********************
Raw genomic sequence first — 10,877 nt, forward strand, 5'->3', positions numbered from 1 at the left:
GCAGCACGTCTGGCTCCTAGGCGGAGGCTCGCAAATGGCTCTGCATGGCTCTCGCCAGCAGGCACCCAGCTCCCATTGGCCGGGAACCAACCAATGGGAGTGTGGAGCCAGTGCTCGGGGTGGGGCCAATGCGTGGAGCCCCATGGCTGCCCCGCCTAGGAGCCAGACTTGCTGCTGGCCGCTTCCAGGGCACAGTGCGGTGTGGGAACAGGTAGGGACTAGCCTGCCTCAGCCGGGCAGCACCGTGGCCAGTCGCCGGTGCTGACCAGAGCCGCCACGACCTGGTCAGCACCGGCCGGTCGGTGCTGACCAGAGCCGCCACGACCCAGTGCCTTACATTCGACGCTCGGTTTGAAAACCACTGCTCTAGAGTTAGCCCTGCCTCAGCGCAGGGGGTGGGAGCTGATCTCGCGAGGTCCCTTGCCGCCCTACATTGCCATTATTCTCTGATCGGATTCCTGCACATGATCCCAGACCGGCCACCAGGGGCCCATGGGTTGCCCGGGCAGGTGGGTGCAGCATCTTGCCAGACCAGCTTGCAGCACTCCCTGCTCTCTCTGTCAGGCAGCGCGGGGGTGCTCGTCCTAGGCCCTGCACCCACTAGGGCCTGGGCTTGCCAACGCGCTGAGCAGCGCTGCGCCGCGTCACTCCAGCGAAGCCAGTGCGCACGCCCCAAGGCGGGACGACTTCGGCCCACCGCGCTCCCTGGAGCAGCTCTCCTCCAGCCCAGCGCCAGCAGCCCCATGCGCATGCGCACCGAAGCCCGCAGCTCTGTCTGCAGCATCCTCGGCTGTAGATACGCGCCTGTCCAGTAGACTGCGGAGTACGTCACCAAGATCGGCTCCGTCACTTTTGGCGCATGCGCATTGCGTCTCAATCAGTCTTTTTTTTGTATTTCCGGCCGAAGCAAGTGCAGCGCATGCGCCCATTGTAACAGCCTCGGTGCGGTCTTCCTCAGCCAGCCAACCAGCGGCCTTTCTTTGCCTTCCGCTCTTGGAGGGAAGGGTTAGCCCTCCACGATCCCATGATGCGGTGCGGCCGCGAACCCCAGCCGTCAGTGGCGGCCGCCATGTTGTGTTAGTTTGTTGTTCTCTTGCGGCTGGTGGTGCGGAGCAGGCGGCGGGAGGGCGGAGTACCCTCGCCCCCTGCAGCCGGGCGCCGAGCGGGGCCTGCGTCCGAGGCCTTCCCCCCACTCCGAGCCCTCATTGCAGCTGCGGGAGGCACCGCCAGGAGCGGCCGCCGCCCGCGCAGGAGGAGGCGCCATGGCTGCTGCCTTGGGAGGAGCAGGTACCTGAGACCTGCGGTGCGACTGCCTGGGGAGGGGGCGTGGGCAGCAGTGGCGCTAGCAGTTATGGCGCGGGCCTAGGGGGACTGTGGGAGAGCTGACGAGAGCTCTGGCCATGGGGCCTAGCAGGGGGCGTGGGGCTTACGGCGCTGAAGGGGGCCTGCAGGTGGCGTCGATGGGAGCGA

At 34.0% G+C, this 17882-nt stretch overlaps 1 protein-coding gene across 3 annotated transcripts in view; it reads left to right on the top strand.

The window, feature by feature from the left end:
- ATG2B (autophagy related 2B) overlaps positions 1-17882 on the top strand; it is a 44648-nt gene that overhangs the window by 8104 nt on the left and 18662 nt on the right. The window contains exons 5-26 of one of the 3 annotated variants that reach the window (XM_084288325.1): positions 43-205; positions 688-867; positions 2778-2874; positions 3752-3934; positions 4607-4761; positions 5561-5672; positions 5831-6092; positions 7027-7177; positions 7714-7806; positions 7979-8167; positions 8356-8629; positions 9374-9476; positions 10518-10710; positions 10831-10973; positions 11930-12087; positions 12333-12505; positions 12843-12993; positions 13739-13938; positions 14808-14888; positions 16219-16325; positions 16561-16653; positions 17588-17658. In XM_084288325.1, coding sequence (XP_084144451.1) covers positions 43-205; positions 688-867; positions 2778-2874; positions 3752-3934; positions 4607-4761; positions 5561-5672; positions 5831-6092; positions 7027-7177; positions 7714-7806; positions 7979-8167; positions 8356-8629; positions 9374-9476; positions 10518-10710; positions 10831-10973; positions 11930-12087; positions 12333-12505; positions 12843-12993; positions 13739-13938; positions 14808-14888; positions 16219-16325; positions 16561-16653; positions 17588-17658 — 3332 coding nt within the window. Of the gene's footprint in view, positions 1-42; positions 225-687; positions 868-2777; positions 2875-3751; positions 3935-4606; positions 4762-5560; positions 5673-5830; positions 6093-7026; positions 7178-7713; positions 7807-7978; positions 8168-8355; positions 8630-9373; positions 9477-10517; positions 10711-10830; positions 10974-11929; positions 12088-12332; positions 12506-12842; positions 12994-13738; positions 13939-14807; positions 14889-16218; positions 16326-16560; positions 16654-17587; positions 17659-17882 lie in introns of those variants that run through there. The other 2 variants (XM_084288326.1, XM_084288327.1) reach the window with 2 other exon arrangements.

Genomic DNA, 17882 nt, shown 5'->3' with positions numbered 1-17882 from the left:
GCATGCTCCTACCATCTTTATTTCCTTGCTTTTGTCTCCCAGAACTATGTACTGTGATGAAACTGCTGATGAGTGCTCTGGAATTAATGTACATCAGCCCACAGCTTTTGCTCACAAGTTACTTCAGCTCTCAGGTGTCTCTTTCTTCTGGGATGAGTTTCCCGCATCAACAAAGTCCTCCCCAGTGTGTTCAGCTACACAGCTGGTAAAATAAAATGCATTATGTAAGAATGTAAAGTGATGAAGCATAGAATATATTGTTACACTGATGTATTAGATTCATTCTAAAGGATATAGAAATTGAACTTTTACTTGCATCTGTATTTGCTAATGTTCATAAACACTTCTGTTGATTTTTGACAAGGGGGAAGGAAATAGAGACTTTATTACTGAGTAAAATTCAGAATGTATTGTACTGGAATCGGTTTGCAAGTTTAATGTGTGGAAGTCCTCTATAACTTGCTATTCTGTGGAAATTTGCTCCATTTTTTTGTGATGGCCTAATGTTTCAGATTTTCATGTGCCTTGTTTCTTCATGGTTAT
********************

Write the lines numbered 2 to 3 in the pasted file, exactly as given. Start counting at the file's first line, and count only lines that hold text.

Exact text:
GCAGCACGTCTGGCTCCTAGGCGGAGGCTCGCAAATGGCTCTGCATGGCTCTCGCCAGCAGGCACCCAGCTCCCATTGGCCGGGAACCAACCAATGGGAGTGTGGAGCCAGTGCTCGGGGTGGGGCCAATGCGTGGAGCCCCATGGCTGCCCCGCCTAGGAGCCAGACTTGCTGCTGGCCGCTTCCAGGGCACAGTGCGGTGTGGGAACAGGTAGGGACTAGCCTGCCTCAGCCGGGCAGCACCGTGGCCAGTCGCCGGTGCTGACCAGAGCCGCCACGACCTGGTCAGCACCGGCCGGTCGGTGCTGACCAGAGCCGCCACGACCCAGTGCCTTACATTCGACGCTCGGTTTGAAAACCACTGCTCTAGAGTTAGCCCTGCCTCAGCGCAGGGGGTGGGAGCTGATCTCGCGAGGTCCCTTGCCGCCCTACATTGCCATTATTCTCTGATCGGATTCCTGCACATGATCCCAGACCGGCCACCAGGGGCCCATGGGTTGCCCGGGCAGGTGGGTGCAGCATCTTGCCAGACCAGCTTGCAGCACTCCCTGCTCTCTCTGTCAGGCAGCGCGGGGGTGCTCGTCCTAGGCCCTGCACCCACTAGGGCCTGGGCTTGCCAACGCGCTGAGCAGCGCTGCGCCGCGTCACTCCAGCGAAGCCAGTGCGCACGCCCCAAGGCGGGACGACTTCGGCCCACCGCGCTCCCTGGAGCAGCTCTCCTCCAGCCCAGCGCCAGCAGCCCCATGCGCATGCGCACCGAAGCCCGCAGCTCTGTCTGCAGCATCCTCGGCTGTAGATACGCGCCTGTCCAGTAGACTGCGGAGTACGTCACCAAGATCGGCTCCGTCACTTTTGGCGCATGCGCATTGCGTCTCAATCAGTCTTTTTTTTGTATTTCCGGCCGAAGCAAGTGCAGCGCATGCGCCCATTGTAACAGCCTCGGTGCGGTCTTCCTCAGCCAGCCAACCAGCGGCCTTTCTTTGCCTTCCGCTCTTGGAGGGAAGGGTTAGCCCTCCACGATCCCATGATGCGGTGCGGCCGCGAACCCCAGCCGTCAGTGGCGGCCGCCATGTTGTGTTAGTTTGTTGTTCTCTTGCGGCTGGTGGTGCGGAGCAGGCGGCGGGAGGGCGGAGTACCCTCGCCCCCTGCAGCCGGGCGCCGAGCGGGGCCTGCGTCCGAGGCCTTCCCCCCACTCCGAGCCCTCATTGCAGCTGCGGGAGGCACCGCCAGGAGCGGCCGCCGCCCGCGCAGGAGGAGGCGCCATGGCTGCTGCCTTGGGAGGAGCAGGTACCTGAGACCTGCGGTGCGACTGCCTGGGGAGGGGGCGTGGGCAGCAGTGGCGCTAGCAGTTATGGCGCGGGCCTAGGGGGACTGTGGGAGAGCTGACGAGAGCTCTGGCCATGGGGCCTAGCAGGGGGCGTGGGGCTTACGGCGCTGAAGGGGGCCTGCAGGTGGCGTCGATGGGAGCGA

At 34.0% G+C, this 17882-nt stretch overlaps 1 protein-coding gene across 3 annotated transcripts in view; it reads left to right on the top strand.